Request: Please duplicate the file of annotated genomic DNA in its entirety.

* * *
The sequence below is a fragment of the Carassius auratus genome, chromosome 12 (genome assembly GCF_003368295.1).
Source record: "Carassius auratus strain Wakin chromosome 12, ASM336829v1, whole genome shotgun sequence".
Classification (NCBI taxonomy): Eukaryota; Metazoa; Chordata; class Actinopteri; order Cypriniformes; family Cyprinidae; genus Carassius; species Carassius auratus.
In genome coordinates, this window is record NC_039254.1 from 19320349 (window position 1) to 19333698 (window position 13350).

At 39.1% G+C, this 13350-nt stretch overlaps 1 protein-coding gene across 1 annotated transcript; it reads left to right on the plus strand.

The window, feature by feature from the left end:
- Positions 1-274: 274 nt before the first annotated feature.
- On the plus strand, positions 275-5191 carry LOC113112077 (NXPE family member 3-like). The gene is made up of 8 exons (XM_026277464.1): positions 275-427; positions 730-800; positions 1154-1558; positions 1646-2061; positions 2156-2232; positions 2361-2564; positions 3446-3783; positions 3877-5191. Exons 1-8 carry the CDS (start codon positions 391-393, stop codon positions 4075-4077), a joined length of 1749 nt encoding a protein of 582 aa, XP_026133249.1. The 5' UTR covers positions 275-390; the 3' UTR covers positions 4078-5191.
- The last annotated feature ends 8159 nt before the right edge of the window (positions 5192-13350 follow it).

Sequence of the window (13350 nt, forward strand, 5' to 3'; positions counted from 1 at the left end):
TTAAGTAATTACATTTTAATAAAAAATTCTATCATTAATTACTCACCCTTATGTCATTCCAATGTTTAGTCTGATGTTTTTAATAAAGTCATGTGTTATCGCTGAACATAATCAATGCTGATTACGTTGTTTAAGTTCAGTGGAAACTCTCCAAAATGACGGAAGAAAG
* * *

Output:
The sequence below is a fragment of the Carassius auratus genome, chromosome 12 (genome assembly GCF_003368295.1).
Source record: "Carassius auratus strain Wakin chromosome 12, ASM336829v1, whole genome shotgun sequence".
Classification (NCBI taxonomy): Eukaryota; Metazoa; Chordata; class Actinopteri; order Cypriniformes; family Cyprinidae; genus Carassius; species Carassius auratus.
In genome coordinates, this window is record NC_039254.1 from 19320349 (window position 1) to 19333698 (window position 13350).

At 39.1% G+C, this 13350-nt stretch overlaps 1 protein-coding gene across 1 annotated transcript; it reads left to right on the plus strand.

The window, feature by feature from the left end:
- Positions 1-274: 274 nt before the first annotated feature.
- On the plus strand, positions 275-5191 carry LOC113112077 (NXPE family member 3-like). The gene is made up of 8 exons (XM_026277464.1): positions 275-427; positions 730-800; positions 1154-1558; positions 1646-2061; positions 2156-2232; positions 2361-2564; positions 3446-3783; positions 3877-5191. Exons 1-8 carry the CDS (start codon positions 391-393, stop codon positions 4075-4077), a joined length of 1749 nt encoding a protein of 582 aa, XP_026133249.1. The 5' UTR covers positions 275-390; the 3' UTR covers positions 4078-5191.
- The last annotated feature ends 8159 nt before the right edge of the window (positions 5192-13350 follow it).

Sequence of the window (13350 nt, forward strand, 5' to 3'; positions counted from 1 at the left end):
TTAAGTAATTACATTTTAATAAAAAATTCTATCATTAATTACTCACCCTTATGTCATTCCAATGTTTAGTCTGATGTTTTTAATAAAGTCATGTGTTATCGCTGAACATAATCAATGCTGATTACGTTGTTTAAGTTCAGTGGAAACTCTCCAAAATGACGGAAGAAAG